when the Raspberry Pi 4, being totally new to this type of board, I bought one to test things and use it as a multimedia center. After a while trying to get it to boot (not all cables work), I installed the official operating system, which at the time was called Raspbian. Soon after I fell into the architecture, and not everything that's for x64 is for ARM, so I've done a lot of distro-hopping until I've hit something: it's not necessary.
Twister OS seemed to be that perfect system for the Raspberry Pi. Although it bears the letters OS for Operating System, it is actually like one (or several) skins, it is a user interface placed on top of the official Raspberry Pi. But they're missing since the raspberry company offers a 64-bit version as the main version. So what is best if I want to play? What if I want to watch movies and series? What if I want a desktop system?
Table of Contents
The Raspberry Pi works best from a fast drive.
The first thing to keep in mind is that not all discs work the same. Today we know perfectly well that a computer with an SSD works much better than another with an "old" drive. By default, the Raspberry Pi 4 couldn't boot from USB, but an EEPROM update did. MicroSD cards may promise high speeds, but no. I already tell you no. So much so that I have come to critique performance of Ubuntu on this famous board and it was not the operating system, but one of my fastest MicroSDs.
If what we want is for a system, whatever it is, to work well, we have to use a flash drive that is minimum one USB 3.1, a real one, since I have some of a brand that I will not mention and they are not going too well either. If we can with a 3.2, better than better. Even if all we want is to use Kodi, something we'll talk about later. An SSD is also useful if we have an adapter, but we must also pay attention to which ports we connect them to: a blue part should be visible, something that indicates that it is a v3.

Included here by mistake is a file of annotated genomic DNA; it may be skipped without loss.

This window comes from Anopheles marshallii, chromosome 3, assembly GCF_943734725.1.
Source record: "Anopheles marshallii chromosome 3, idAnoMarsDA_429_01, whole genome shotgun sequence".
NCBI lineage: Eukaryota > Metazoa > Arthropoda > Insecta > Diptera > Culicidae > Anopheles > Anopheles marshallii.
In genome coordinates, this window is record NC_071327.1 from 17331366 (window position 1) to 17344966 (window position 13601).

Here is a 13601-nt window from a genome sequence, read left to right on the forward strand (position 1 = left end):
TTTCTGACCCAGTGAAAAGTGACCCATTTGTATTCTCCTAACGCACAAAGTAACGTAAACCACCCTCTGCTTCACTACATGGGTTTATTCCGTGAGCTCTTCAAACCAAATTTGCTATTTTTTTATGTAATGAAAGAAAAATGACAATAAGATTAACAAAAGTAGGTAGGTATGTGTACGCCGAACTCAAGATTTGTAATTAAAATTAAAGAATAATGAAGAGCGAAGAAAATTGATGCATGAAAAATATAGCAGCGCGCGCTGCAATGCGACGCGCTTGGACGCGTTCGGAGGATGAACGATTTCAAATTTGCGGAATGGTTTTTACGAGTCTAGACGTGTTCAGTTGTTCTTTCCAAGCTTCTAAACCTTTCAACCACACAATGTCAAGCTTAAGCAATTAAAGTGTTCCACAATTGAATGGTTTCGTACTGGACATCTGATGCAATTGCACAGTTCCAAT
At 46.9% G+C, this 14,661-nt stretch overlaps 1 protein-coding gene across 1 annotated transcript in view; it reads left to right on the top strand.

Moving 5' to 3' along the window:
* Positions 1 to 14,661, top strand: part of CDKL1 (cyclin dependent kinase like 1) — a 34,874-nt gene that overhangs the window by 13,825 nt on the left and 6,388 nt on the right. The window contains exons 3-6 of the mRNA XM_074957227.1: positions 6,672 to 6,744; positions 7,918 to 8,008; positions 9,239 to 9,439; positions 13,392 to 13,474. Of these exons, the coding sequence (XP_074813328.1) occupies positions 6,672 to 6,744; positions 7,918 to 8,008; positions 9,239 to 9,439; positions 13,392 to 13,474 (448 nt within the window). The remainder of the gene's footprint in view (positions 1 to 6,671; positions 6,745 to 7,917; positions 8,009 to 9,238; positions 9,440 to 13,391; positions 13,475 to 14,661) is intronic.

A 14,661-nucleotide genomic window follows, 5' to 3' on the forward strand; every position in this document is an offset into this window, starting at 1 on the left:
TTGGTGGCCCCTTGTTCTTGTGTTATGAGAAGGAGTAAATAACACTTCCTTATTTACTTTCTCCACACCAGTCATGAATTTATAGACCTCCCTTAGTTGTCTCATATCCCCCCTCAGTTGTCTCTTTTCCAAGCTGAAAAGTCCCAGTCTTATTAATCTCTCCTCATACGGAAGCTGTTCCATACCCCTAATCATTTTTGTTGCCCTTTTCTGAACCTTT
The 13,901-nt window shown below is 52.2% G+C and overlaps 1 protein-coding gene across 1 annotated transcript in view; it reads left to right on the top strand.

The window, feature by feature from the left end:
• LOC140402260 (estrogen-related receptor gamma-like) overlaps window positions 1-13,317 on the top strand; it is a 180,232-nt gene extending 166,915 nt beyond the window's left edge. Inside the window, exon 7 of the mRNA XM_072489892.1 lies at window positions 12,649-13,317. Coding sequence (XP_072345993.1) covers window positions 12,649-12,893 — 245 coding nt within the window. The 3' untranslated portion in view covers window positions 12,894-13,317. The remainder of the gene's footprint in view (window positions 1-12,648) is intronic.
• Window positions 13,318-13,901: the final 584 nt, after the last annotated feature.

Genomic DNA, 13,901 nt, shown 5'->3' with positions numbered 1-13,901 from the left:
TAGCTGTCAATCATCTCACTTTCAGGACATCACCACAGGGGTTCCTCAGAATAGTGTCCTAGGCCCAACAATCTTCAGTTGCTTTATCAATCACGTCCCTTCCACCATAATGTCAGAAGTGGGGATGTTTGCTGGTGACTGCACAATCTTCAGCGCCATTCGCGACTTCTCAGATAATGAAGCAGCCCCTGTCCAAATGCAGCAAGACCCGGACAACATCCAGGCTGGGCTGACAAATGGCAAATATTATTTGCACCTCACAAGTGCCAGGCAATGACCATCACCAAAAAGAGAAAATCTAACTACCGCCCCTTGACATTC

What and what to use it for
LibreELEC: just enough to use Kodi
This is how we see it on the LibreELEC home screen. It's a Kodi, no more. Therefore, it can be used on almost any flash drive, but I can tell you, even if Kodi does not require a lot of hardware, if we do not use a good flash drive or an SSD, the loads will be much slower and we will probably experience more outages.
One of the most serious problems I think the most Linux users have had with Kodi throughout its history has been in v19, when they uploaded Python 3. The Windows and Android versions have a version of Python in Kodi itself, but the Linux ones don't. While they were fine with the built-in Python 3.8, we were going with Python 3-9/3.10 and had to fix it ourselves. Now it works, it is not known until when, but we do not have this problem if we use an operating system that only has Kodi. Its developers know what to do at all times and what patch to apply if something goes wrong, so if we only want Kodi, we create a pendrive with LibreELEC and it will always work.
There is OSMC too, but it is less intuitive and takes longer to update.
Raspberry Pi OS or RetroPie just for gaming